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Kathryn Harrison on Joan of Arc (b. 1412) in New York Times (Jan. 6, 2012): Writers Workshop Recommendation
Today's New York Times (Friday, Jan. 6, 2012, p. A23) contains Kathryn Harrison's fine memorial to French heroine Joan of Arc in this 600th year of her birth (east of Paris, exact date in 1412 unknown). I recommend anyone interested in current American writing should read this essay, for it not only brings Joan's inspiring story back to memory yet another time, but it also illustrates Kathryn Harrison's emergence as one of our finest new American writers.
Work constraints forbid any new attempt here to summarize Joan's sacrificial life of service to the French, but I do venture to note Joan's lasting contribution to Anglo-American civilization by helping convince the 15th-century English people, and their various kings, that the English belonged in England, not in France.
The Times essay footnote indicates Ms. Harrison has undertaken the formidable task of adding her own new biography of Joan of Arc to the voluminous literature that already exists. This naturally leads one to take a serious fresh note of her whole body of work thus far which includes several well-received novels and memoirs, a book of essays Seeking Rapture, and a biography of St. Therese of Lisieux (1873-97, the "Little Flower").
Kathryn Harrison's writing lacks the mind-boggling density of the new British transplant sensation Zadie Smith (thank goodness!), but in welcome contrast, Harrison's prose usually leaves the reader with enough human time and space to catch up to her penetrating observations and insights into everyday life as, perhaps, a wider spectrum of Americans experience it.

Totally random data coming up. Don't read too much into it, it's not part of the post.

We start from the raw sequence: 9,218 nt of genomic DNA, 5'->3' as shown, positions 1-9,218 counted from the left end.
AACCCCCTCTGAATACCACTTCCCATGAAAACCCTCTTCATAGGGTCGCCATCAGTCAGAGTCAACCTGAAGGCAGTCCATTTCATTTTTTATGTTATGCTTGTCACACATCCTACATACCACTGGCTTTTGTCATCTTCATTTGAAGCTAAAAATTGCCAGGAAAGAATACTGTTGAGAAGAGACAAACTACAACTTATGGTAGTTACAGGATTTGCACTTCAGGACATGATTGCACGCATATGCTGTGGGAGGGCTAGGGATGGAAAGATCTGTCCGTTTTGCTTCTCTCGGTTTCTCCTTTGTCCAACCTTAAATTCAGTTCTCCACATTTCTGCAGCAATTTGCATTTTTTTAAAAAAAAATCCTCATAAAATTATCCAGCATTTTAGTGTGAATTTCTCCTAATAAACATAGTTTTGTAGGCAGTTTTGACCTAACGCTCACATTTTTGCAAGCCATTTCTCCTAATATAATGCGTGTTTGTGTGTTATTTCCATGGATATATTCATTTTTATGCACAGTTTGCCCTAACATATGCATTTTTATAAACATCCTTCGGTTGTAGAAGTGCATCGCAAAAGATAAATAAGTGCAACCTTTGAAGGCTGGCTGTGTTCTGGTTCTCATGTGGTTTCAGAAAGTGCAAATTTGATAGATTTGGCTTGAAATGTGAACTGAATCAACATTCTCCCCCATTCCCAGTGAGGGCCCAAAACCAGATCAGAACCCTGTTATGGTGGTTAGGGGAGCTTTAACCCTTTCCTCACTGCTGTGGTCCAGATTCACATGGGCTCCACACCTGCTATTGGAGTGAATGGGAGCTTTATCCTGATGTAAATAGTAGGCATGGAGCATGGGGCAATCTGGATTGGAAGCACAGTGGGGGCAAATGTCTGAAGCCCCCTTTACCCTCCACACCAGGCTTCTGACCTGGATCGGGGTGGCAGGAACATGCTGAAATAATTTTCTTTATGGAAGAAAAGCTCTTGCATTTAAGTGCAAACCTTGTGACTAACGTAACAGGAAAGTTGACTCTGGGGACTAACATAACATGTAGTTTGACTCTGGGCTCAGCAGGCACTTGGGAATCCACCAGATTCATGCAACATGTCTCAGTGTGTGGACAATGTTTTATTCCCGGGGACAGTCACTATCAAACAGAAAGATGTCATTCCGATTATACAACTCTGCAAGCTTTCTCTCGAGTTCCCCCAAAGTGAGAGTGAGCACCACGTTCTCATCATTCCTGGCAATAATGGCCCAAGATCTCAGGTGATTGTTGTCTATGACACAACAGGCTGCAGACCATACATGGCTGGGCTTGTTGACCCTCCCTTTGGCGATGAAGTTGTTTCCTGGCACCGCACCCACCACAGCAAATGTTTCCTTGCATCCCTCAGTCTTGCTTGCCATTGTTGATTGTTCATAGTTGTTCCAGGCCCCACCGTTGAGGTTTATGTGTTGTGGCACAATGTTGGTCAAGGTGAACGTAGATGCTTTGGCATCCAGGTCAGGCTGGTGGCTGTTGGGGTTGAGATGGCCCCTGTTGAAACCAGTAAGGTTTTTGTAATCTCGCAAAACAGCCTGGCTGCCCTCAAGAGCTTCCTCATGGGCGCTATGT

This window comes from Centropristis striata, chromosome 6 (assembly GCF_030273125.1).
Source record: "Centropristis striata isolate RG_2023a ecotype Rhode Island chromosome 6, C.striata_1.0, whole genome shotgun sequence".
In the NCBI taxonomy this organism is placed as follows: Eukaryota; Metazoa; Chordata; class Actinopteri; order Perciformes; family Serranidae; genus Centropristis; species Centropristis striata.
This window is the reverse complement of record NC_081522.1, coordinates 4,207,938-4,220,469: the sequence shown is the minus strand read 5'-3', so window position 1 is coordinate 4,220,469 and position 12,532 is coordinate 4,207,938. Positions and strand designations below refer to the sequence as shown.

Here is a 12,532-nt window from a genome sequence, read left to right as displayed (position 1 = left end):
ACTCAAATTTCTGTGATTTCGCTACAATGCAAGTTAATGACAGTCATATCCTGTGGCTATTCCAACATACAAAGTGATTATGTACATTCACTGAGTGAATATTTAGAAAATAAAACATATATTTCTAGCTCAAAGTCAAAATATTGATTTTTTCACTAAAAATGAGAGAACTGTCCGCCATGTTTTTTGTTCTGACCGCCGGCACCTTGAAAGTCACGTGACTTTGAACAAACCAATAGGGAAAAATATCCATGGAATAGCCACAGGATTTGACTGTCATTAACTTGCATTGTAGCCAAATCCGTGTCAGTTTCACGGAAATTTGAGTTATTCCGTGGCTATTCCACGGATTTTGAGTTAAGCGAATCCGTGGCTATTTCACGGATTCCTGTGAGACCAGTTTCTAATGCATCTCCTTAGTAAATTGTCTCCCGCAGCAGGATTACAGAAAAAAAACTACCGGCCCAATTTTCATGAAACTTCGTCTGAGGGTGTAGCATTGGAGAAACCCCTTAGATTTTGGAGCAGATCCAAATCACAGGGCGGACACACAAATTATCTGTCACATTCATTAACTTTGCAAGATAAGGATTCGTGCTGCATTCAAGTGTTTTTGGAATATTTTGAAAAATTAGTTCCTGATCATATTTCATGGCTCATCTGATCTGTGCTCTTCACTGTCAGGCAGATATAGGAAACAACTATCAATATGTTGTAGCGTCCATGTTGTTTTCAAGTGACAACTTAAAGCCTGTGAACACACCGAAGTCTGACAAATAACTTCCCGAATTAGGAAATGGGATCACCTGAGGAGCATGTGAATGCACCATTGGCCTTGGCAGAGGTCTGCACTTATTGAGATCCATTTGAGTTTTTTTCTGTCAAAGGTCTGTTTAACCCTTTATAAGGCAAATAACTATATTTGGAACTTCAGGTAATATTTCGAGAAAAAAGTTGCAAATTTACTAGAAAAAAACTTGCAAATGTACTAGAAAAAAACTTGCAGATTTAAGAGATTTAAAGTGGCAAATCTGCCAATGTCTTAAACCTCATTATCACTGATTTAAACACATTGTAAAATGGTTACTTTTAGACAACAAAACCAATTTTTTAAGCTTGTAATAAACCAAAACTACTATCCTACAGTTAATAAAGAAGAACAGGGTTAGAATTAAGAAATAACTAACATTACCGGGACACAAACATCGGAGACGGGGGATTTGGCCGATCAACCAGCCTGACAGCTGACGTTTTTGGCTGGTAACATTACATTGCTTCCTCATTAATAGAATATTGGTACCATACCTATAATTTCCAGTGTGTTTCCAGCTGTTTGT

I hope to comment at greater length elsewhere on Harrison's work.
Comments from the Writers Workshop
How to select a topic? How does Kathryn Harrison select her writing topics? She said in an interview that one book naturally resulted after she found her personal interest in the subject leading her into the relevant deep research. Would anyone care to elaborate on this point we frequently make?!
How to turn my insights from everyday life into good writing? This common lament of beginning writers can often be solved by reading the work of established new authors (like Kathryn Harrison) known for writing and publishing their insights into everyday life.
All the time we must remind new writers to read, read, read the best published material they can get their hands on. No one ever yet has successfully separated (a) the task of writing from (b) the joy of reading the best of previous English-language literature, if not from your own library, then readily available to anyone without charge at any public library.
What makes a good story? The Times essay on Joan of Arc suggests one good answer. With so many different accounts of Joan's life, Harrison wonders why "it seems Joan of Arc will never be laid to rest. Is this because stories we understand are stories we forget?"
She looks for stories that not only "rationalize human experience" but "enlarge it with the breath of mystery." In conclusion, she predicts that "as long as we look to heroes for inspiration, to leaders whose vision lifts them above our limited perspective, who cherish their values above their earthly lives, the story of Joan of Arc will remain one we remember, and celebrate."
Notes. Max prefers a paper copy of the Times delivered to his door each day, but you can also reference the Harrison article on the New York Times web pages. Any aspiring new writer, esp. of fiction, should then look up Kathryn Harrison on the Internet to learn more about her work and read a composite of her current interviews where she comes across as a truly genuine and legitimate person.
[Disclaimer: Max does not personally know Kathryn Harrison, or anyone that she knows, so far as he knows, nor does he consider it likely that he ever will.]